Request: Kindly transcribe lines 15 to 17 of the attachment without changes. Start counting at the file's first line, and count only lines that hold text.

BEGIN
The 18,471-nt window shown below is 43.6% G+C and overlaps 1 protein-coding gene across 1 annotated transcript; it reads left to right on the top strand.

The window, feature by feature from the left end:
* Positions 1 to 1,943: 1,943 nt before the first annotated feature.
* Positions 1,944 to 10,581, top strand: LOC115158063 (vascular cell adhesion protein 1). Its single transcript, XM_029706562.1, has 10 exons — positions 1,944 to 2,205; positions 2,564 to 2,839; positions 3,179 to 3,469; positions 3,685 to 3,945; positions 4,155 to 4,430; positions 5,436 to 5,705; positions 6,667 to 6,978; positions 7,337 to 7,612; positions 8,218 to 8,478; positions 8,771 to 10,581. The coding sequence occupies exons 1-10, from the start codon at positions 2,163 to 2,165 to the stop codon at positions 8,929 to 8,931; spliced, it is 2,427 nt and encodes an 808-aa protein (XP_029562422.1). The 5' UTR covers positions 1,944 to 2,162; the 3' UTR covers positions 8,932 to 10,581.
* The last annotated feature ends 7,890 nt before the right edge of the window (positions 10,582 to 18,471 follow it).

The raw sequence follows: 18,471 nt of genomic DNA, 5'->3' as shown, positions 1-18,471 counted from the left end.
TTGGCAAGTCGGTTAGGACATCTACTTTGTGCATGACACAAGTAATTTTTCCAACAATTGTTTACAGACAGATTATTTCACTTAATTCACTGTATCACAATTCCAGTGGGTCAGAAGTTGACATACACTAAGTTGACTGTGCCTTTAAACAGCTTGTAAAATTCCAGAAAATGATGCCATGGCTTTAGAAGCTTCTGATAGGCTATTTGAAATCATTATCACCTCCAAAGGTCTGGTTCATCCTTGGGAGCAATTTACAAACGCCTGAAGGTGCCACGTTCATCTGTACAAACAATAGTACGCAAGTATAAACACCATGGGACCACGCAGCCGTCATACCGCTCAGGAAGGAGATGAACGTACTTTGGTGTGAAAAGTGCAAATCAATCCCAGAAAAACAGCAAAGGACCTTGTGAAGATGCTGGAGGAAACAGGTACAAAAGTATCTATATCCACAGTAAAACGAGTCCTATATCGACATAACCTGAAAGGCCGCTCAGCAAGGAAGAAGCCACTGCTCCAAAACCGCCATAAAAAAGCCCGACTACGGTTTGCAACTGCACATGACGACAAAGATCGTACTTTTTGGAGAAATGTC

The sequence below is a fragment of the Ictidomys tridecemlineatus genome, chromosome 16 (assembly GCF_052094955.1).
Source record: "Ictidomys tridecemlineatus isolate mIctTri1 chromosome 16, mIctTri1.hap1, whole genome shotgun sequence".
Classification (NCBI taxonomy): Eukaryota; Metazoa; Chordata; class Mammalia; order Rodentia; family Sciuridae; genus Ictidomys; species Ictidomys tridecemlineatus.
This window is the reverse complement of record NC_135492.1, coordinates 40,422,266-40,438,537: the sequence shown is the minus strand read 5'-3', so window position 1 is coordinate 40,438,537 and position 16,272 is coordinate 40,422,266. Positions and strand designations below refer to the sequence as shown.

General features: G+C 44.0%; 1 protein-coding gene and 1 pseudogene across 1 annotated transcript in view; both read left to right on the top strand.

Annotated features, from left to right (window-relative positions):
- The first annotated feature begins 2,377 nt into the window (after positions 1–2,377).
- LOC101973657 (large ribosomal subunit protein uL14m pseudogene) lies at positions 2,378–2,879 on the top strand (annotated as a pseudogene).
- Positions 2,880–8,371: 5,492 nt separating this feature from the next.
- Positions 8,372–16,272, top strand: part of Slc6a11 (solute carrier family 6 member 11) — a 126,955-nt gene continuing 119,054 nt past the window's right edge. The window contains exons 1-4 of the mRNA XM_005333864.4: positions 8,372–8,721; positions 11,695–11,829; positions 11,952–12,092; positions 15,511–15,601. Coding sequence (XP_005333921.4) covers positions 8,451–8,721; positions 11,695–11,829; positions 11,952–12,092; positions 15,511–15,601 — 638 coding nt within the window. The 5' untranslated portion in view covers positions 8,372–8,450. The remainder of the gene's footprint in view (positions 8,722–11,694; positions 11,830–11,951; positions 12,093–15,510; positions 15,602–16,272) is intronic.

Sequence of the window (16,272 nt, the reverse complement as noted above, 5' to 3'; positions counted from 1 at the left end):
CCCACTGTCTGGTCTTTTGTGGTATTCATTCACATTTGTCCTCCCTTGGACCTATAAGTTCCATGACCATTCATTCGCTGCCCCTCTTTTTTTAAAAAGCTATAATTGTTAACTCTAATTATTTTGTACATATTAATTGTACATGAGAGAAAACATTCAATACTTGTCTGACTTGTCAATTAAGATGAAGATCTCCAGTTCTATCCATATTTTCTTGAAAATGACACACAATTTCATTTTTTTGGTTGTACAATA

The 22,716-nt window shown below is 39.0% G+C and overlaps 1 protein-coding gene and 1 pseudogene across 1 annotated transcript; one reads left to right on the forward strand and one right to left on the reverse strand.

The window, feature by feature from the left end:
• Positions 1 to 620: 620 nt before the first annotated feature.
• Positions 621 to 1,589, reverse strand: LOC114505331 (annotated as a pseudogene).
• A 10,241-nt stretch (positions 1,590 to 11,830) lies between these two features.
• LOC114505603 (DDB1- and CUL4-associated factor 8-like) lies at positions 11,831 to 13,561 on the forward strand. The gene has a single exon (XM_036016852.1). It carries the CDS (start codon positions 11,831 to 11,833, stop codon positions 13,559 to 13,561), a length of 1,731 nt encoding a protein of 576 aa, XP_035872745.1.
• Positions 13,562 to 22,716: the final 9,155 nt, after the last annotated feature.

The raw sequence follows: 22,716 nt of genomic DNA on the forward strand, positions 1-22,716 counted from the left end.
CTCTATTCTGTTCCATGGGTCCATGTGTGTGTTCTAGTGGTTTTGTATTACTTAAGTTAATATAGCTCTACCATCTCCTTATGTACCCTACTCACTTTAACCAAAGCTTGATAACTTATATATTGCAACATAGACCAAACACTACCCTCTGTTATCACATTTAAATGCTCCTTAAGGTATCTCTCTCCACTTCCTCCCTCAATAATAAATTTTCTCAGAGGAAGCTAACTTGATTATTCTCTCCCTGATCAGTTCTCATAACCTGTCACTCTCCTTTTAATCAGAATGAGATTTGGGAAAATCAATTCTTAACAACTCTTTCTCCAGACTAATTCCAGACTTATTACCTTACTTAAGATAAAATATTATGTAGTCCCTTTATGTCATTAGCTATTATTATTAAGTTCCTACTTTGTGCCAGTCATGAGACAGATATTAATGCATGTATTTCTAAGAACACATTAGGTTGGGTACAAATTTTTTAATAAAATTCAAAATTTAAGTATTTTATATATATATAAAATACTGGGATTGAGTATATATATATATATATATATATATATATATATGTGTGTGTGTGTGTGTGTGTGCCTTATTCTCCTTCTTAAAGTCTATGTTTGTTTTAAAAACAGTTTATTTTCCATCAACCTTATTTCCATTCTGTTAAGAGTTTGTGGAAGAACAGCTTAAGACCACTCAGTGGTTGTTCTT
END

- LOC101973657 (large ribosomal subunit protein uL14m pseudogene) lies at positions 2,378–2,879 on the top strand (annotated as a pseudogene).
- Positions 2,880–8,371: 5,492 nt separating this feature from the next.
- Positions 8,372–16,272, top strand: part of Slc6a11 (solute carrier family 6 member 11) — a 126,955-nt gene continuing 119,054 nt past the window's right edge. The window contains exons 1-4 of the mRNA XM_005333864.4: positions 8,372–8,721; positions 11,695–11,829; positions 11,952–12,092; positions 15,511–15,601. Coding sequence (XP_005333921.4) covers positions 8,451–8,721; positions 11,695–11,829; positions 11,952–12,092; positions 15,511–15,601 — 638 coding nt within the window. The 5' untranslated portion in view covers positions 8,372–8,450. The remainder of the gene's footprint in view (positions 8,722–11,694; positions 11,830–11,951; positions 12,093–15,510; positions 15,602–16,272) is intronic.